Are Teachers Scared to Let Students Make Choices?

This year I set the goal for myself to try to give more choice for my students within my classroom. I was feeling I was making decisions for students, in terms of their projects, seating plan, novel study, etc… and after reading numerous articles about the benefits of student choice in the classroom I decided to put to the test.

As a teacher, it is shockingly hard to give over control and decision making processes to students. After all, my kids are nine years old, could they come up with various options that would encompass what I was looking for? I also think as teachers, we’ve been trained and “programmed” to be the ones in charge and be creative with the way we deliver and design our lessons. It’s scary to give a part of that over, and risk the chance to fail.

Failure had always had a negative connotation in my mind, and it hasn’t been until the beginning of this year, where the ideologies surrounding that word have shifted for me as well. Through elaborate discussions with my PLN, I am now able to look at failure as an opportunity for growth: a way to reflect, develop an understanding, and improve and grow. Failure is no longer something I fear entirely, but instead my mindset is changing. I’m trying to instil that in my students as well.

As I began to give more choices to my students throughout the year, there were a few things I discovered:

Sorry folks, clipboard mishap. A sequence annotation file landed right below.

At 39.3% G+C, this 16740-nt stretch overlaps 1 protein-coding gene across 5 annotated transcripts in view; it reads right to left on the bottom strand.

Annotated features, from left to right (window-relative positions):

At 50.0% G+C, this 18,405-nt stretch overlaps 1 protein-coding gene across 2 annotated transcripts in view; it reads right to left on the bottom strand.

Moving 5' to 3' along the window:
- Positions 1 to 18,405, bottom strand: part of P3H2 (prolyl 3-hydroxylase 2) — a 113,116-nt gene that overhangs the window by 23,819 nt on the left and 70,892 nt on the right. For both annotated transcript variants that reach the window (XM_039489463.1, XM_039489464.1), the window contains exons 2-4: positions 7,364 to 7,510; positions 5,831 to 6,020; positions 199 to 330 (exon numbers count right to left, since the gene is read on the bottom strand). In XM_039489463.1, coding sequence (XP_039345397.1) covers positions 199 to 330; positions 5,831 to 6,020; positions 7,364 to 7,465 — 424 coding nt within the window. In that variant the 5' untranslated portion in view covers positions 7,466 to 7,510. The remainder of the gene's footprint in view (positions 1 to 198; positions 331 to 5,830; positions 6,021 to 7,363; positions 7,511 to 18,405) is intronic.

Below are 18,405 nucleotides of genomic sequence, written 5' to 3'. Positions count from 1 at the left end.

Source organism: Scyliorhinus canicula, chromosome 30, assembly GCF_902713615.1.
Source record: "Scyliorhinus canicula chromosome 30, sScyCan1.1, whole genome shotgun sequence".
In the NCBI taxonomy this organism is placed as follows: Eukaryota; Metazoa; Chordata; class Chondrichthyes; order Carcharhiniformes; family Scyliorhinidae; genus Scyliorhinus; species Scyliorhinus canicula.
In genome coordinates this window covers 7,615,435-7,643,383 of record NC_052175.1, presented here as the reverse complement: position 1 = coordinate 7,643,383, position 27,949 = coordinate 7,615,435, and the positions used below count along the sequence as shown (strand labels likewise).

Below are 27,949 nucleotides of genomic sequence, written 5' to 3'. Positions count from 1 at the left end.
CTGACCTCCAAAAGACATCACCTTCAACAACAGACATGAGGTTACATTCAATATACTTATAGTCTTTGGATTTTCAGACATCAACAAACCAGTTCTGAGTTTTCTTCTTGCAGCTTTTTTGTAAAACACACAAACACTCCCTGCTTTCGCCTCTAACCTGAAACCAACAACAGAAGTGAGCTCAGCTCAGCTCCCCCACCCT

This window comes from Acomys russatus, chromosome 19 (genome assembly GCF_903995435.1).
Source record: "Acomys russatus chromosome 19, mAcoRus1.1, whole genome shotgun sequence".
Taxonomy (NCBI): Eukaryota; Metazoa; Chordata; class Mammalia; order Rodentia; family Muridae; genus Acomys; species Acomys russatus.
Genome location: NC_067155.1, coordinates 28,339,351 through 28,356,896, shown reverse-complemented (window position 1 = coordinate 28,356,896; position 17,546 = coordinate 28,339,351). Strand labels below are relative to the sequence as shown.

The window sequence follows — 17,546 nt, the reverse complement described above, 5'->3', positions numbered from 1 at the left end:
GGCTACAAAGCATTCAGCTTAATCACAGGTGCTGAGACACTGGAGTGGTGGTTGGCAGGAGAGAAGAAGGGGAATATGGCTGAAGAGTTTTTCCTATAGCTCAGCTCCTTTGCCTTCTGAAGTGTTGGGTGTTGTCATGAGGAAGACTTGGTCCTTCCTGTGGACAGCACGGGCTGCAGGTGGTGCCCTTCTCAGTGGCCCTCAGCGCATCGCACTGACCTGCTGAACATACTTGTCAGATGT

1) Kids are WAY more creative than I am. When I told them you can show me what you learned about…in any way you’d like, it was incredible to see the differences in their approaches, but also how their personality shone in each one. They expressed themselves in ways I never even thought of.
2) They were engaged! When students have choice, they are 100% engaged in what they are doing! No ifs, ands, or buts about that.
3) They used each other for support and collaborated more frequently. When they had a question about how to use a device or how to do something, they would ask another classmate. They would seek out support, and share ideas with each other.
4) They took pride and ownership in the things they chose. They were generally excited about their work, and put effort into their assignments. There never was any moaning or groaning, but instead a buzzing of excitement.
5) They had fun, and generally appreciated the fact that they had a say in the decision making process.

Within all the craziness of the last few weeks of school, I decided to let my students choose who would sit in their group. I know this isn’t a huge deal, but to my kids it was, and honestly I was a little concerned with some of their choices and the fact that school is almost done and they are wild enough already. After school a boy came up to me and said, “Thank you so much for letting me sit with my best friend.” I hadn’t really thought much about it, but to this boy, it clearly made a positive impact on him, and that’s what I’m always looking to do. I never imagined that something so small could be so appreciated. But it is always the little things. Those smalls things that make the difference and make learning better for students. Allowing students even just a little bit of choice can make all the difference in their lives. So what are you afraid of?